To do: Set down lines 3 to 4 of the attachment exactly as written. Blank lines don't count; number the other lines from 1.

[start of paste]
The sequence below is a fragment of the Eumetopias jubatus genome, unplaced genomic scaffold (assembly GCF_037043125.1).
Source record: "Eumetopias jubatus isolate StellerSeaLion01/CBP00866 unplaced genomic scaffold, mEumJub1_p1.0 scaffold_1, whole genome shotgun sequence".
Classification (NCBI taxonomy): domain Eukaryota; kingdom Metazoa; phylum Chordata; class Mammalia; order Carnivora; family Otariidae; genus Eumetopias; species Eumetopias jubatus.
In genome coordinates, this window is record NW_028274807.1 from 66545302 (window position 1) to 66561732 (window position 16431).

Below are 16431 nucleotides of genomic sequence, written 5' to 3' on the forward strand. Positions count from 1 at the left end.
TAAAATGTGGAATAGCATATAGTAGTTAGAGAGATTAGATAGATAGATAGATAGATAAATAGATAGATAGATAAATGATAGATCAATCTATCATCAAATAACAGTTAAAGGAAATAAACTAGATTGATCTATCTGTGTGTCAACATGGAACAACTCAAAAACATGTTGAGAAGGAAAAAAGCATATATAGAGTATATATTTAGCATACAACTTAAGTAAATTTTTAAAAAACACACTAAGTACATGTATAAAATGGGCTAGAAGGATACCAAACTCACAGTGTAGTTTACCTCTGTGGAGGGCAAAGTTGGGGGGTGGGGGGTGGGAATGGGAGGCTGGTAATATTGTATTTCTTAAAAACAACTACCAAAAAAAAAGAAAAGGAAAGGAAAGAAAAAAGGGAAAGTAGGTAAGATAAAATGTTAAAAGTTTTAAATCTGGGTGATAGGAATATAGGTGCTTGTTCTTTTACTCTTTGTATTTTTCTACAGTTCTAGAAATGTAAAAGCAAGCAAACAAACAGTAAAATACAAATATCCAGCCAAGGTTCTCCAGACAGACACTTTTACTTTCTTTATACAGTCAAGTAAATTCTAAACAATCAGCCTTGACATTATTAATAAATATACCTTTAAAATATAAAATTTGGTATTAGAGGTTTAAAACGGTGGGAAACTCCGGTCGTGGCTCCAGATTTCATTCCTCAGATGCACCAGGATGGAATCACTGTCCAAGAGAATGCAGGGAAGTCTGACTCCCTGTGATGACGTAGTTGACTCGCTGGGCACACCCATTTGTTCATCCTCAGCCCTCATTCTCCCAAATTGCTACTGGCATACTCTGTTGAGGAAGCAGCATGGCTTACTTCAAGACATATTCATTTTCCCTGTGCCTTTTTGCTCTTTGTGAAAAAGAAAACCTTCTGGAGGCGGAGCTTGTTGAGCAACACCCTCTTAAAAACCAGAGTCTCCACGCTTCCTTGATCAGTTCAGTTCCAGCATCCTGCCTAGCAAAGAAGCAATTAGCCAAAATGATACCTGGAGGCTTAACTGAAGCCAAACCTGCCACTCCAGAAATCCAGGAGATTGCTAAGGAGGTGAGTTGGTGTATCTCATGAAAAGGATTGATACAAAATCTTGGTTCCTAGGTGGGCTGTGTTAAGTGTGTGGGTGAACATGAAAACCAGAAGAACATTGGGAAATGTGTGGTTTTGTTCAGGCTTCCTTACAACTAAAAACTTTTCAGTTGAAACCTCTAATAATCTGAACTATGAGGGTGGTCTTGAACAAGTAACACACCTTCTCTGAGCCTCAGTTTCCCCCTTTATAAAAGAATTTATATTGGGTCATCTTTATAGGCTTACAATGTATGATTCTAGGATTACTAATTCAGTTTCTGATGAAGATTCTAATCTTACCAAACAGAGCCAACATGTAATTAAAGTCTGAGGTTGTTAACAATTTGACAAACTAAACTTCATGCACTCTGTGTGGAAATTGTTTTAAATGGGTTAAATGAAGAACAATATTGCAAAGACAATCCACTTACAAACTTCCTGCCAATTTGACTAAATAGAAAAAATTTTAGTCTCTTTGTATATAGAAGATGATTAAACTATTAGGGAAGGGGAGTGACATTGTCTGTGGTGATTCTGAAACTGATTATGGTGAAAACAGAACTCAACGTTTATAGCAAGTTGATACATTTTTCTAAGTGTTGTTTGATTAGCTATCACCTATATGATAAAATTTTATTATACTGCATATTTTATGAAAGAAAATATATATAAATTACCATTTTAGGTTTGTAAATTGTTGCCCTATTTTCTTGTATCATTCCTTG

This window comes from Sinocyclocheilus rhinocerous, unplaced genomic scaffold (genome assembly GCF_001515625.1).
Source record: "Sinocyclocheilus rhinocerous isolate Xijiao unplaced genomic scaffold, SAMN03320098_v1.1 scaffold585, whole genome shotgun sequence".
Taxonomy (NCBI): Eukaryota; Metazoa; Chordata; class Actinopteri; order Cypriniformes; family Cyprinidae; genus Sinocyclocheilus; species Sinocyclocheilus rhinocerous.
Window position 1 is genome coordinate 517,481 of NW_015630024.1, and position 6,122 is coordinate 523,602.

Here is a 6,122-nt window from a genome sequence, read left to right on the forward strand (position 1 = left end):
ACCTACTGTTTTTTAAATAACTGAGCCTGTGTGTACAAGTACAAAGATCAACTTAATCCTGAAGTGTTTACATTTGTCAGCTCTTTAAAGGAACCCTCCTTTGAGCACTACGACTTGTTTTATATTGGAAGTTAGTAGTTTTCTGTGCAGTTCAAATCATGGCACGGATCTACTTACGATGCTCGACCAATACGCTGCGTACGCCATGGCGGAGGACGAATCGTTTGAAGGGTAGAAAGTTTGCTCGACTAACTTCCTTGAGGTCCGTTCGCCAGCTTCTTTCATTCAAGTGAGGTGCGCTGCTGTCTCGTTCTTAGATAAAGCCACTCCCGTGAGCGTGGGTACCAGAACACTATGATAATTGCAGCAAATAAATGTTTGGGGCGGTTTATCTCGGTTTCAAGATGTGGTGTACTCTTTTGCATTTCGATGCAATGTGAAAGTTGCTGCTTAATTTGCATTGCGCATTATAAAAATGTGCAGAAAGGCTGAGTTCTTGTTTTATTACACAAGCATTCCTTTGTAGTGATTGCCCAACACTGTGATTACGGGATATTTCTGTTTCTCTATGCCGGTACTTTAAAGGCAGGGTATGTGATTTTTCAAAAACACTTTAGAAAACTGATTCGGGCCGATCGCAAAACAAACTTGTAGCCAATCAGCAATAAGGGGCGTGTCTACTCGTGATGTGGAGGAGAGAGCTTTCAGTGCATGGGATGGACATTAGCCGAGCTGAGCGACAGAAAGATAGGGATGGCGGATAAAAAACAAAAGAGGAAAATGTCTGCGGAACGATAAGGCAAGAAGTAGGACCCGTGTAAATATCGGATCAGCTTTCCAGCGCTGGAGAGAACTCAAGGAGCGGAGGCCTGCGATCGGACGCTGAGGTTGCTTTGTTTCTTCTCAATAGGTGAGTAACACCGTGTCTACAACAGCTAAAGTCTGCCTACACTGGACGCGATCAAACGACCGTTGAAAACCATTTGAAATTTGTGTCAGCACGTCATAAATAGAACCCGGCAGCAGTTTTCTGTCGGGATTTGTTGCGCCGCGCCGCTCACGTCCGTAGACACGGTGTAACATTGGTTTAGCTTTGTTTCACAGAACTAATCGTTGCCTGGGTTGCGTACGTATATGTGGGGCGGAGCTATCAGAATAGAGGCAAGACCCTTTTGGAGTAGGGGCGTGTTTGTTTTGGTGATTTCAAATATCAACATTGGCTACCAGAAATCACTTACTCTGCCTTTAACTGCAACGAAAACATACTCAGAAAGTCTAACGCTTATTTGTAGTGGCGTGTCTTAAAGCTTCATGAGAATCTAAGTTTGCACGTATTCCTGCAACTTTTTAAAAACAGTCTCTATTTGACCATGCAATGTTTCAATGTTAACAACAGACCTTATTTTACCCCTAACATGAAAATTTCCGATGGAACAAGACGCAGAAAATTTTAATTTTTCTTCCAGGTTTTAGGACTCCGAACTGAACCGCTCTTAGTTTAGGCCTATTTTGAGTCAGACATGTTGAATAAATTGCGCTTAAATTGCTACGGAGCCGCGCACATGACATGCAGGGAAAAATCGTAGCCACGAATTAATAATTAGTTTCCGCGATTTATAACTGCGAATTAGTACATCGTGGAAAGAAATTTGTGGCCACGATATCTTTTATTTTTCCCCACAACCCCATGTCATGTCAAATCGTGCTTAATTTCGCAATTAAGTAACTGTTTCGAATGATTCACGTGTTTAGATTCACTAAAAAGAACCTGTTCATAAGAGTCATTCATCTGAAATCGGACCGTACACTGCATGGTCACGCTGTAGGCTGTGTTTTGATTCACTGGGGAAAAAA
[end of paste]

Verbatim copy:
Classification (NCBI taxonomy): domain Eukaryota; kingdom Metazoa; phylum Chordata; class Mammalia; order Carnivora; family Otariidae; genus Eumetopias; species Eumetopias jubatus.
In genome coordinates, this window is record NW_028274807.1 from 66545302 (window position 1) to 66561732 (window position 16431).